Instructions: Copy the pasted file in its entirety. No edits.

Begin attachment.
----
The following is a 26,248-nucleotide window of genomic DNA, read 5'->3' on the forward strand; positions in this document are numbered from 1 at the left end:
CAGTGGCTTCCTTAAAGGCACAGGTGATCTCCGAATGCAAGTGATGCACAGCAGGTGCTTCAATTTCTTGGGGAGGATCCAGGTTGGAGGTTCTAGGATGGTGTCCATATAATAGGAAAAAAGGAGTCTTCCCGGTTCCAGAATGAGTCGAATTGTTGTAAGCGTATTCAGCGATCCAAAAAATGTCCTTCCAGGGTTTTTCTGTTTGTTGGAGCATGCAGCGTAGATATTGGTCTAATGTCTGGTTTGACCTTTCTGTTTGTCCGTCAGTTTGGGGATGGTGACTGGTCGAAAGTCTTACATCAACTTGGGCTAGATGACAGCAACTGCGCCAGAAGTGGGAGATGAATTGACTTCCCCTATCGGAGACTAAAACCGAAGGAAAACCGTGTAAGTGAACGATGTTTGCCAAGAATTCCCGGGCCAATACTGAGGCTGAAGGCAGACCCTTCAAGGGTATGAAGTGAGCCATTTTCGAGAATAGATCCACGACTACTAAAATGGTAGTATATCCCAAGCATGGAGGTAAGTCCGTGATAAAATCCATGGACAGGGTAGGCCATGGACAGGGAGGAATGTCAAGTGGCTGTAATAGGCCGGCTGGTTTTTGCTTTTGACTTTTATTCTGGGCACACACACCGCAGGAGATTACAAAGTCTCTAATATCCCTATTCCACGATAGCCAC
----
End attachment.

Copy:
The following is a 26,248-nucleotide window of genomic DNA, read 5'->3' on the forward strand; positions in this document are numbered from 1 at the left end:
CAGTGGCTTCCTTAAAGGCACAGGTGATCTCCGAATGCAAGTGATGCACAGCAGGTGCTTCAATTTCTTGGGGAGGATCCAGGTTGGAGGTTCTAGGATGGTGTCCATATAATAGGAAAAAAGGAGTCTTCCCGGTTCCAGAATGAGTCGAATTGTTGTAAGCGTATTCAGCGATCCAAAAAATGTCCTTCCAGGGTTTTTCTGTTTGTTGGAGCATGCAGCGTAGATATTGGTCTAATGTCTGGTTTGACCTTTCTGTTTGTCCGTCAGTTTGGGGATGGTGACTGGTCGAAAGTCTTACATCAACTTGGGCTAGATGACAGCAACTGCGCCAGAAGTGGGAGATGAATTGACTTCCCCTATCGGAGACTAAAACCGAAGGAAAACCGTGTAAGTGAACGATGTTTGCCAAGAATTCCCGGGCCAATACTGAGGCTGAAGGCAGACCCTTCAAGGGTATGAAGTGAGCCATTTTCGAGAATAGATCCACGACTACTAAAATGGTAGTATATCCCAAGCATGGAGGTAAGTCCGTGATAAAATCCATGGACAGGGTAGGCCATGGACAGGGAGGAATGTCAAGTGGCTGTAATAGGCCGGCTGGTTTTTGCTTTTGACTTTTATTCTGGGCACACACACCGCAGGAGATTACAAAGTCTCTAATATCCCTATTCCACGATAGCCAC